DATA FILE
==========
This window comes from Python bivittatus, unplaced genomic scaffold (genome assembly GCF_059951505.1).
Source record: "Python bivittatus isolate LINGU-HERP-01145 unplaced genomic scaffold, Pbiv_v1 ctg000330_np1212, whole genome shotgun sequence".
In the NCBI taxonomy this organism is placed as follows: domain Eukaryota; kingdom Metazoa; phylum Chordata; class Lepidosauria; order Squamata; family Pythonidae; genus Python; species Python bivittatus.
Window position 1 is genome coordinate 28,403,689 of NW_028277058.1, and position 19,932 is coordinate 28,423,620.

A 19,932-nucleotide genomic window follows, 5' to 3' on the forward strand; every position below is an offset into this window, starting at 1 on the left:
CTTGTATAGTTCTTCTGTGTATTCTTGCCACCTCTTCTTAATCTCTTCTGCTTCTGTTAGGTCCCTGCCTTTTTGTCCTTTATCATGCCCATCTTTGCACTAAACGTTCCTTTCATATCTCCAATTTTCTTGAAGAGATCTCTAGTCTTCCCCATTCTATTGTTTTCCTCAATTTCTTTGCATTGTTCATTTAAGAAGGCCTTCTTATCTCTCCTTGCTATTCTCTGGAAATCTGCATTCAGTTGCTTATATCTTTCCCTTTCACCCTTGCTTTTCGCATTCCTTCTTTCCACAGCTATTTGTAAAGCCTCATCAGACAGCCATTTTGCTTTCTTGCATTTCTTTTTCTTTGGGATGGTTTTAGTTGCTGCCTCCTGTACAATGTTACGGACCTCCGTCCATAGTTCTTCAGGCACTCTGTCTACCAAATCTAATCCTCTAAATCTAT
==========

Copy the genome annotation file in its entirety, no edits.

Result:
This window comes from Python bivittatus, unplaced genomic scaffold (genome assembly GCF_059951505.1).
Source record: "Python bivittatus isolate LINGU-HERP-01145 unplaced genomic scaffold, Pbiv_v1 ctg000330_np1212, whole genome shotgun sequence".
In the NCBI taxonomy this organism is placed as follows: domain Eukaryota; kingdom Metazoa; phylum Chordata; class Lepidosauria; order Squamata; family Pythonidae; genus Python; species Python bivittatus.
Window position 1 is genome coordinate 28,403,689 of NW_028277058.1, and position 19,932 is coordinate 28,423,620.

A 19,932-nucleotide genomic window follows, 5' to 3' on the forward strand; every position below is an offset into this window, starting at 1 on the left:
CTTGTATAGTTCTTCTGTGTATTCTTGCCACCTCTTCTTAATCTCTTCTGCTTCTGTTAGGTCCCTGCCTTTTTGTCCTTTATCATGCCCATCTTTGCACTAAACGTTCCTTTCATATCTCCAATTTTCTTGAAGAGATCTCTAGTCTTCCCCATTCTATTGTTTTCCTCAATTTCTTTGCATTGTTCATTTAAGAAGGCCTTCTTATCTCTCCTTGCTATTCTCTGGAAATCTGCATTCAGTTGCTTATATCTTTCCCTTTCACCCTTGCTTTTCGCATTCCTTCTTTCCACAGCTATTTGTAAAGCCTCATCAGACAGCCATTTTGCTTTCTTGCATTTCTTTTTCTTTGGGATGGTTTTAGTTGCTGCCTCCTGTACAATGTTACGGACCTCCGTCCATAGTTCTTCAGGCACTCTGTCTACCAAATCTAATCCTCTAAATCTAT